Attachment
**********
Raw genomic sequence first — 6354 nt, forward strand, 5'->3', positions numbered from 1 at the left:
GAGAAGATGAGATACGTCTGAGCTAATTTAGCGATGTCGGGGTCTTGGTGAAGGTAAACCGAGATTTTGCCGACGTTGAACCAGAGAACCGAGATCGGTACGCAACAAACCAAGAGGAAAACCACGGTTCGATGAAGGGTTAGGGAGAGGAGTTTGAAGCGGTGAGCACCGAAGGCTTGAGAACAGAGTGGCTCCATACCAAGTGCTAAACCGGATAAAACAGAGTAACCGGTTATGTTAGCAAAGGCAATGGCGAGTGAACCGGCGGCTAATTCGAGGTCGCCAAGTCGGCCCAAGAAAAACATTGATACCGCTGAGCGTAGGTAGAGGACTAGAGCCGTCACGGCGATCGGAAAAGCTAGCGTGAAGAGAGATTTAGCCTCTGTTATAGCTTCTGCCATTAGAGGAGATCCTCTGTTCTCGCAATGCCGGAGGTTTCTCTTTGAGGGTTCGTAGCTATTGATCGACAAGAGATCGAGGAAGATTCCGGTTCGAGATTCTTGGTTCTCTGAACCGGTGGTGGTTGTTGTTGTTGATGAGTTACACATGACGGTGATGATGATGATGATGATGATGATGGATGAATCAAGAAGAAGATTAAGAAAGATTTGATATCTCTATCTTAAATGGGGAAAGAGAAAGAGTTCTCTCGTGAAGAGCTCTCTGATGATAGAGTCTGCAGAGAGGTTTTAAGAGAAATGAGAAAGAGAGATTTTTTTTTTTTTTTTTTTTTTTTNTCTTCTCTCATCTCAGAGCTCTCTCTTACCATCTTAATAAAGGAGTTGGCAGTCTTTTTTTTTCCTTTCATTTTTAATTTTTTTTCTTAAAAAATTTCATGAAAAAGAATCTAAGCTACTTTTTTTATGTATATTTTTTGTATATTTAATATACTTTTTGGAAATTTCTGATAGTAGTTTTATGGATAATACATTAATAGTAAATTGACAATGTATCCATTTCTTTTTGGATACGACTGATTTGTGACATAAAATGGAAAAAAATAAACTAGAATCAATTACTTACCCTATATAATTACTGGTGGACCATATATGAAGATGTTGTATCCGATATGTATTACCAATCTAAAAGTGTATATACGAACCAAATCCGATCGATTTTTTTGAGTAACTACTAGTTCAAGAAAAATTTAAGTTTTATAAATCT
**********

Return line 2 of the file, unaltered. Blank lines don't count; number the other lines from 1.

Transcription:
GAGAAGATGAGATACGTCTGAGCTAATTTAGCGATGTCGGGGTCTTGGTGAAGGTAAACCGAGATTTTGCCGACGTTGAACCAGAGAACCGAGATCGGTACGCAACAAACCAAGAGGAAAACCACGGTTCGATGAAGGGTTAGGGAGAGGAGTTTGAAGCGGTGAGCACCGAAGGCTTGAGAACAGAGTGGCTCCATACCAAGTGCTAAACCGGATAAAACAGAGTAACCGGTTATGTTAGCAAAGGCAATGGCGAGTGAACCGGCGGCTAATTCGAGGTCGCCAAGTCGGCCCAAGAAAAACATTGATACCGCTGAGCGTAGGTAGAGGACTAGAGCCGTCACGGCGATCGGAAAAGCTAGCGTGAAGAGAGATTTAGCCTCTGTTATAGCTTCTGCCATTAGAGGAGATCCTCTGTTCTCGCAATGCCGGAGGTTTCTCTTTGAGGGTTCGTAGCTATTGATCGACAAGAGATCGAGGAAGATTCCGGTTCGAGATTCTTGGTTCTCTGAACCGGTGGTGGTTGTTGTTGTTGATGAGTTACACATGACGGTGATGATGATGATGATGATGATGATGGATGAATCAAGAAGAAGATTAAGAAAGATTTGATATCTCTATCTTAAATGGGGAAAGAGAAAGAGTTCTCTCGTGAAGAGCTCTCTGATGATAGAGTCTGCAGAGAGGTTTTAAGAGAAATGAGAAAGAGAGATTTTTTTTTTTTTTTTTTTTTTTTNTCTTCTCTCATCTCAGAGCTCTCTCTTACCATCTTAATAAAGGAGTTGGCAGTCTTTTTTTTTCCTTTCATTTTTAATTTTTTTTCTTAAAAAATTTCATGAAAAAGAATCTAAGCTACTTTTTTTATGTATATTTTTTGTATATTTAATATACTTTTTGGAAATTTCTGATAGTAGTTTTATGGATAATACATTAATAGTAAATTGACAATGTATCCATTTCTTTTTGGATACGACTGATTTGTGACATAAAATGGAAAAAAATAAACTAGAATCAATTACTTACCCTATATAATTACTGGTGGACCATATATGAAGATGTTGTATCCGATATGTATTACCAATCTAAAAGTGTATATACGAACCAAATCCGATCGATTTTTTTGAGTAACTACTAGTTCAAGAAAAATTTAAGTTTTATAAATCT